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So I have a question I think I already know the answer to, but we will see. I have some drift wood from the sea shore that was soaked in bleach water a few years ago and has been outside of the house since. My question is would that drift wood be safe to put in a aquarium after being soaked in just water to get it water logged 

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On 7/16/2021 at 10:26 AM, JoCinWB said:

A search brings up info about white fungus on wood added to tanks--not that it's dangerous, bc fish eat it, but it can be unsightly. I'd be concerned about other fungi on the wood and boil it first, just in case.

 

Mopani wood is famous for it. I've boiled mine for an hour or so and then a day later that fungus still came right back. Guess I didn't boil long enough. Oh well.

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On 7/16/2021 at 7:04 AM, Great Victorian Aquarium said:

So I have a question I think I already know the answer to, but we will see. I have some drift wood from the sea shore that was soaked in bleach water a few years ago and has been outside of the house since. My question is would that drift wood be safe to put in a aquarium after being soaked in just water to get it water logged 

I agree with @lefty o, @Guppysnail I would water log it with a dechlorinator and maybe do a test strip on that waterlog water and repeat if it seems like it needs it but id guess that bleach water is non existent by now and I wouldn't be shocked if you could just waterlog it with dechlorinator and put it in a tank.  

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On 7/16/2021 at 10:25 AM, Great Victorian Aquarium said:

Thank you for your input 😀, I was thinking the same thing. My biggest considered is about the possibility of the salt level and not being able to soak it all out even with it being out in the weather for years.

For salt maybe test the parameters with a test strip before you put the wood in the water and see if the general hardness goes crazy during the waterlogging procedure 

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I’m not sure I can recommend this but I foraged some sun bleached driftwood and didn’t treat it in any way. In the first week some biofilm formed but since then it’s been great. The only problem was that it was bone dry and had a ton of buoyancy. I had to pile a lot of rocks on it to get it to sink. 3300142D-FF01-494A-9221-49607DCB70D0.jpeg.d2a31f8c74496bfcd0bdffe12c5ed064.jpegACE2E917-05CD-4A89-BA5C-4F4A0C68C17D.jpeg.ca820ce8cf2fbc254a68e2f1dccf7a00.jpeg

Edited by Patrick_G
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I would wonder how much actual salt has migrated into the wood that has also not been removed from years of rain and weather.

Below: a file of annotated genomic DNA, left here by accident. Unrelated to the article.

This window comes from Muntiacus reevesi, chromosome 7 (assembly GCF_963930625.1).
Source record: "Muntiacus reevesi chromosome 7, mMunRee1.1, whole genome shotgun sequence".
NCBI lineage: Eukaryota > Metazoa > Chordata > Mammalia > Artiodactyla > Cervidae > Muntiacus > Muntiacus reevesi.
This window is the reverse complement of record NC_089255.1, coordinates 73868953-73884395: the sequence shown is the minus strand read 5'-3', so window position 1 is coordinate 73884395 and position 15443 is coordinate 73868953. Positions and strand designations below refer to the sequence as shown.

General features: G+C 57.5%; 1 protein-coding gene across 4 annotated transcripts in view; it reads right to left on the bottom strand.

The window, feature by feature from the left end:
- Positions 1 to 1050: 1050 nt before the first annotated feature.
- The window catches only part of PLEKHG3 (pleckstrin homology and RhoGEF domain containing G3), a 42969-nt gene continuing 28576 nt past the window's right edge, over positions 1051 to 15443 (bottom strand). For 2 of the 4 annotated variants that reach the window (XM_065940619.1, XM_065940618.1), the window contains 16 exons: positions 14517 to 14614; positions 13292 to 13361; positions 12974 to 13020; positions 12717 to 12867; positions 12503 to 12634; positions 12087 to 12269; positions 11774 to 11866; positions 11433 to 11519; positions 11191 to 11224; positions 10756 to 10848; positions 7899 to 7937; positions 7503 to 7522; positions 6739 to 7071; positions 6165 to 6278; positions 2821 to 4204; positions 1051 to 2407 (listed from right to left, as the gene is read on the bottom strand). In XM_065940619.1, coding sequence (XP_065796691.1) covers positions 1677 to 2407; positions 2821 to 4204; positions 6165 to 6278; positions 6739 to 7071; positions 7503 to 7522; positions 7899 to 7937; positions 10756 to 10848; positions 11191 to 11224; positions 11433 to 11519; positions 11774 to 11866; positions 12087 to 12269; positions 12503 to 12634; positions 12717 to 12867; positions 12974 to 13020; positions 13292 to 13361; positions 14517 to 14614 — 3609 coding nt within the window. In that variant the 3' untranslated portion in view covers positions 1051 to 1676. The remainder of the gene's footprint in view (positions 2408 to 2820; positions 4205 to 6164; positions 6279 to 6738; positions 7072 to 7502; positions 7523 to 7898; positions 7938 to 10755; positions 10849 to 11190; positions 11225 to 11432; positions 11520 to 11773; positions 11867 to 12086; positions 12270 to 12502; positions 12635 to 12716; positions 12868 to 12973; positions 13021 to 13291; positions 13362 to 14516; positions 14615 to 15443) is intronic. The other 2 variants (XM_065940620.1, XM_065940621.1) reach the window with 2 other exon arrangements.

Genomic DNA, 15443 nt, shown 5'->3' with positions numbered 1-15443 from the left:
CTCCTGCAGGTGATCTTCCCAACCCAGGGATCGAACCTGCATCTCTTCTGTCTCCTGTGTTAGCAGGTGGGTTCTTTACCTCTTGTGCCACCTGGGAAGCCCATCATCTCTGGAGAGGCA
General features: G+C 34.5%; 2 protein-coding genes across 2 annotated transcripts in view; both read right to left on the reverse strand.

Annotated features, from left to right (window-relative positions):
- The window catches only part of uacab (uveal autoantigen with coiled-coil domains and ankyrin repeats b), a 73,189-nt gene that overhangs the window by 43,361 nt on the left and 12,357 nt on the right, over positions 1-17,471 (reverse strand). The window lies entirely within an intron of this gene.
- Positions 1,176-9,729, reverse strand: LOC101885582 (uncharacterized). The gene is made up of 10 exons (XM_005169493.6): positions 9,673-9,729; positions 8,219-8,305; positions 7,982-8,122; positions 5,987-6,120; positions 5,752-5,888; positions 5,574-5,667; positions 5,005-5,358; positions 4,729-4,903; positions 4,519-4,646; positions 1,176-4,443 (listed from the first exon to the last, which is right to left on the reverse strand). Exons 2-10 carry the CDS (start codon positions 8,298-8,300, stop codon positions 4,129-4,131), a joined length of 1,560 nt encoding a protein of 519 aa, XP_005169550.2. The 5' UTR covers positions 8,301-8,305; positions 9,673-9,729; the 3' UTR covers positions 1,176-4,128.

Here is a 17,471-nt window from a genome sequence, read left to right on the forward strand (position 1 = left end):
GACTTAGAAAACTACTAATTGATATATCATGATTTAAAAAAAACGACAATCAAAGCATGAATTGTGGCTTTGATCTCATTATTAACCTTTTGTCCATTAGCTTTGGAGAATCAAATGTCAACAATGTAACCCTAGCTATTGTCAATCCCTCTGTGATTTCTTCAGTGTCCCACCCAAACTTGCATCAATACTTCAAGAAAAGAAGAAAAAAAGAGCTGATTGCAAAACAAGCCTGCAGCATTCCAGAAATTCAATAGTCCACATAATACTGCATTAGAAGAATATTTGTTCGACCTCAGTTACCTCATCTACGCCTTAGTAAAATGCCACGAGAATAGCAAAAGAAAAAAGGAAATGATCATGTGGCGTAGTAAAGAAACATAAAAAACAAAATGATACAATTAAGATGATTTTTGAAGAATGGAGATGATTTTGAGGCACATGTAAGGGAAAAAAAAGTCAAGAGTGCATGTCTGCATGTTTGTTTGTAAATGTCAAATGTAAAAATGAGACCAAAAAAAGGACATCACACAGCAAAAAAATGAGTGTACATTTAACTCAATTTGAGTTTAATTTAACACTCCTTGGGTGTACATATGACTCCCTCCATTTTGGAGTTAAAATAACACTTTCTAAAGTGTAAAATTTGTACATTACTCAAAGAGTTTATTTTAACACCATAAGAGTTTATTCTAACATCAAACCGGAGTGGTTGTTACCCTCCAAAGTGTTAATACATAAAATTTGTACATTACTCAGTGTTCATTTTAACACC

I'd also wonder that -- if there is residual salt inside the wood itself that can't be removed by a surface wash with a garden hose -- how long would that actually take to migrate of the wood, and in what actual quantity, so as to be harmful to freshwater fish? I doubt that would be as much salt as one would use when trying to cure fish illness with aquarium salt.

Water takes a long time to penetrate wood to an appreciable depth. I'd imagine any bleach soak you did years back would not have penetrated enough to not be easily washed away by a full year of rain.

Obviously, better always to take some precautions, rather than throwing precaution to the wind. But it were me, I would not go too far in terms of treating the wood. I would just give it a reasonable rinse/soak with fresh water, scrub it down a little, and then let it dry in the sun. 

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On 7/16/2021 at 12:52 PM, Patrick_G said:

In the first week some biofilm formed but since them it’s been great.

Yeah, I get that especially with spiderwood. The 'white fuzz'!

I get it even if the wood has been in a tank for years, gets removed and dried out, then put in another tank . . . the white fuzz comes back!

I used to get in there and scrapes the wood in an attempt to remove it all. But now I just let it go away on its own. It's ugly as heck for a couple weeks, then clears on its own (and cause critters nibble at it).

Edited by tolstoy21
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On 7/16/2021 at 9:55 AM, tolstoy21 said:

Yeah, I get that especially with spiderwood. The 'white fuzz'!

I get it even if the wood has been in a tank for years, gets removed and dried out, then put in another tank . . . the white fuzz comes back!

I used to get in there and scrapes the wood in an attempt to remove it all. But now I just let it go away on its own. It's ugly as heck for a couple weeks, then clears on its own (and cause critters nibble at it).

My clean up crew love that stuff! 

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